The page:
After a sustained campaign to change the existing divorce laws and bring them more into line with the realities of modern marriage, the Divorce, Dissolution and Separation Act 2020 finally received Royal Assent in June 2020 (now expected to be implemented spring 2022). The Act is changing how couples are able to divorce.
Currently, if a couple want to divorce, there is a requirement to find fault to prove that the marriage has broken down irretrievably. Unreasonable behaviour or adultery are the most commonly cited reasons (out of choice of five) – and neither lend themselves to an amicable agreement.
No requirement to apportion blame
Once the Act comes into force, couples will have to provide a statement as evidence that the marriage is over, rather than relying on one of five facts to prove ‘irretrievable breakdown’. The two-stage process, namely the decree nisi and the decree absolute, will remain; couples can apply jointly, as well as individually, to start divorce proceedings; a divorce will no longer be able to be contested; and the whole process will take a minimum of 26 weeks to complete so that both parties have sufficient time to reflect fully on their course of action.
This approach, the government believes, will allow couples to reach agreement in an orderly fashion, reducing the acrimony and hostility often engendered by the current system and which is particularly harmful where children are involved.
Anachronistic divorce laws
It was the Tini Owens case that helped to persuade Parliament to reform what many legal professionals felt was becoming increasingly absurd – the requirement to apportion blame in a situation where a marriage had just run out of steam. Even members of the Supreme Court had called on Parliament to change the law after they were unable to grant Tini Owens a divorce because her allegations of ‘unreasonable behaviour’ were insufficiently legally robust to prove irretrievable breakdown, despite her evident misery. This unhappy case just highlighted how the need to find fault led, in many cases, to unnecessarily messy and damaging divorces.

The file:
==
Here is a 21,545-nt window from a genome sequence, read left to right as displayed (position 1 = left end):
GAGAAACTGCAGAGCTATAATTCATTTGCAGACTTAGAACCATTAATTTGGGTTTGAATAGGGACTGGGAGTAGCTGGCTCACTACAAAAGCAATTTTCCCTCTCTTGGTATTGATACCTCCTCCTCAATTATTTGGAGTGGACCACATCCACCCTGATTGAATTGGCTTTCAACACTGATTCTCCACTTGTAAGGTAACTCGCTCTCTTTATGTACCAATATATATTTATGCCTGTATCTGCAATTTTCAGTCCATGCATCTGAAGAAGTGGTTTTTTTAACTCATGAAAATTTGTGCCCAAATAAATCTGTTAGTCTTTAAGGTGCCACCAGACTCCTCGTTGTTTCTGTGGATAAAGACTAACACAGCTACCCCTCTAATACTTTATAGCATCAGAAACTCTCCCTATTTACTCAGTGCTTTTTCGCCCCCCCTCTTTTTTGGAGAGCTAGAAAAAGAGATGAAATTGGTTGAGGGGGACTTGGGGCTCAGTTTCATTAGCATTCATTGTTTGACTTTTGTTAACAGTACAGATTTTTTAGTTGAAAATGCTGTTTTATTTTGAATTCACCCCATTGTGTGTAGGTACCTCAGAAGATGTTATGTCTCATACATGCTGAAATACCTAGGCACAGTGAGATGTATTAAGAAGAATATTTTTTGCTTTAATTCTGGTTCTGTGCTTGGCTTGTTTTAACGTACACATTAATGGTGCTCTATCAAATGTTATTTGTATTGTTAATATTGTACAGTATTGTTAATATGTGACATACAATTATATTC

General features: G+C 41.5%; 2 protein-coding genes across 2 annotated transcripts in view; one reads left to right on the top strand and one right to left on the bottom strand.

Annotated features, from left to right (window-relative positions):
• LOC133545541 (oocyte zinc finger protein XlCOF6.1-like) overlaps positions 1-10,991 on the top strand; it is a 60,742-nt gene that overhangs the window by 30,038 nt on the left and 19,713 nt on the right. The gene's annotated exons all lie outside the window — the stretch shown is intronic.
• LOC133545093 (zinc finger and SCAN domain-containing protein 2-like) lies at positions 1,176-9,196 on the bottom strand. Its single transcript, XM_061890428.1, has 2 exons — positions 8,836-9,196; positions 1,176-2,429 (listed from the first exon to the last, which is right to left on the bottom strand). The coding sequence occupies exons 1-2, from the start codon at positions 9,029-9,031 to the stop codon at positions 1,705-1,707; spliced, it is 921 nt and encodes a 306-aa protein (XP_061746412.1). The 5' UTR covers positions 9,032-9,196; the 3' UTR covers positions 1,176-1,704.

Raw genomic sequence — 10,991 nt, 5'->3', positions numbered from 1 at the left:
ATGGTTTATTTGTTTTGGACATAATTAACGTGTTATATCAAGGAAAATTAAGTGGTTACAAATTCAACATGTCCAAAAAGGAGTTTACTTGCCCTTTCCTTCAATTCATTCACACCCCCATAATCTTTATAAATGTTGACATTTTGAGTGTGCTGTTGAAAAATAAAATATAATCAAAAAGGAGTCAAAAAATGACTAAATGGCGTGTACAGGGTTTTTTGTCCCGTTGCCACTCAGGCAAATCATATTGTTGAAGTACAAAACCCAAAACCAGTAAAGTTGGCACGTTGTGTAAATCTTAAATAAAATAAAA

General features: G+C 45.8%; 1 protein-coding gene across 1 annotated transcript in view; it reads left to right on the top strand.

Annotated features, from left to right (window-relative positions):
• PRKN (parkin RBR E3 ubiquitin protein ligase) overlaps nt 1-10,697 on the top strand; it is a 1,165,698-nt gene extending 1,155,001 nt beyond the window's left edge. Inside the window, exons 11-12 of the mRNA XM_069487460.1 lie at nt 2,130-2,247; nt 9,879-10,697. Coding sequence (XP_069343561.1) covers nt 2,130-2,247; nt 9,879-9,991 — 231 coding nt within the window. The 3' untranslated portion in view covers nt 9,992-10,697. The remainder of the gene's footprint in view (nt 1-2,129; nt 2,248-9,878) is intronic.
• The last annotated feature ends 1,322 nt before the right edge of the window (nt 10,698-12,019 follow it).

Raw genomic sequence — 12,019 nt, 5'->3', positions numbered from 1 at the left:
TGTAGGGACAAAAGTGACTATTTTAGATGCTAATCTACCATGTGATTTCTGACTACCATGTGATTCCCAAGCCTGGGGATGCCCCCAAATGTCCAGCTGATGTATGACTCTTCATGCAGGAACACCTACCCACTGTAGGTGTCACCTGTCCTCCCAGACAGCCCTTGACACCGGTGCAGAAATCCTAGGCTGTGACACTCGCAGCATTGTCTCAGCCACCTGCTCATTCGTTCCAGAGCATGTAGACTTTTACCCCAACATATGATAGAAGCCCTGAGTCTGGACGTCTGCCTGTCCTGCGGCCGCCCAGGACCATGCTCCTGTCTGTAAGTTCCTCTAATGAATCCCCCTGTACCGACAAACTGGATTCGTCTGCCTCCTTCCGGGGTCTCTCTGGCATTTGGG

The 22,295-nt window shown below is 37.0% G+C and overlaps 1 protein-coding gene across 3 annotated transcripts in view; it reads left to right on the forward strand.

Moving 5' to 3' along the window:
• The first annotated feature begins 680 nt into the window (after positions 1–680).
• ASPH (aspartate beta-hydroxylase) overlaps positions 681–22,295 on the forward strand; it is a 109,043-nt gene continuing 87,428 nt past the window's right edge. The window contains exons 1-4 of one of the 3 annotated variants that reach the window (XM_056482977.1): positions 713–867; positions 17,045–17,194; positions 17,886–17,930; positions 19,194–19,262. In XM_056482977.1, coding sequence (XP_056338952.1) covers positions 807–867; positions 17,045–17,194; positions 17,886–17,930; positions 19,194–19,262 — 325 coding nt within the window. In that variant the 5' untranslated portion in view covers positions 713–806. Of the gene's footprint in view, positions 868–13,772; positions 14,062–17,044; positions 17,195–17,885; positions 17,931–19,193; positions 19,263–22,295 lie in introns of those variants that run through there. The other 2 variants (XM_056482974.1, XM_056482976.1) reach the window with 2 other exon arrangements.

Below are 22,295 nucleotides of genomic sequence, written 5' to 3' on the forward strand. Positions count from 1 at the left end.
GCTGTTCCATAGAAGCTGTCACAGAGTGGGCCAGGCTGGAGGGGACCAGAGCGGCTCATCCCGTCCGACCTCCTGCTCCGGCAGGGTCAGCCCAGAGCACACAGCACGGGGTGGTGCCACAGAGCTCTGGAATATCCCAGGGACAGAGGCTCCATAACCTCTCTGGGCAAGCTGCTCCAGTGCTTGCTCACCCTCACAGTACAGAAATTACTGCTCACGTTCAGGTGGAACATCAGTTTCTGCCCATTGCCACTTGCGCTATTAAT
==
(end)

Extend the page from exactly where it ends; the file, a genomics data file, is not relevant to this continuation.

Changes are welcome
It was a great relief to many when the Act was passed: too often have we seen divorce proceedings deteriorate from a desire on both sides to end a marriage amicably to a hostile stand-off caused by the requirement to find ‘fault’ to expedite the divorce. We know from experience what a deleterious effect this has on children who are often caught in the cross-fire. Accusations that making divorce easier will lead to ‘throw away’ vows are groundless: only a tiny number of people enter marriage on a whim – most take their promises seriously. People are living longer, expectations change over time, and some married couples find that their lives diverge to the point where remaining married is no longer an option. Ending a marriage is hard – but no one should be penalised for doing so.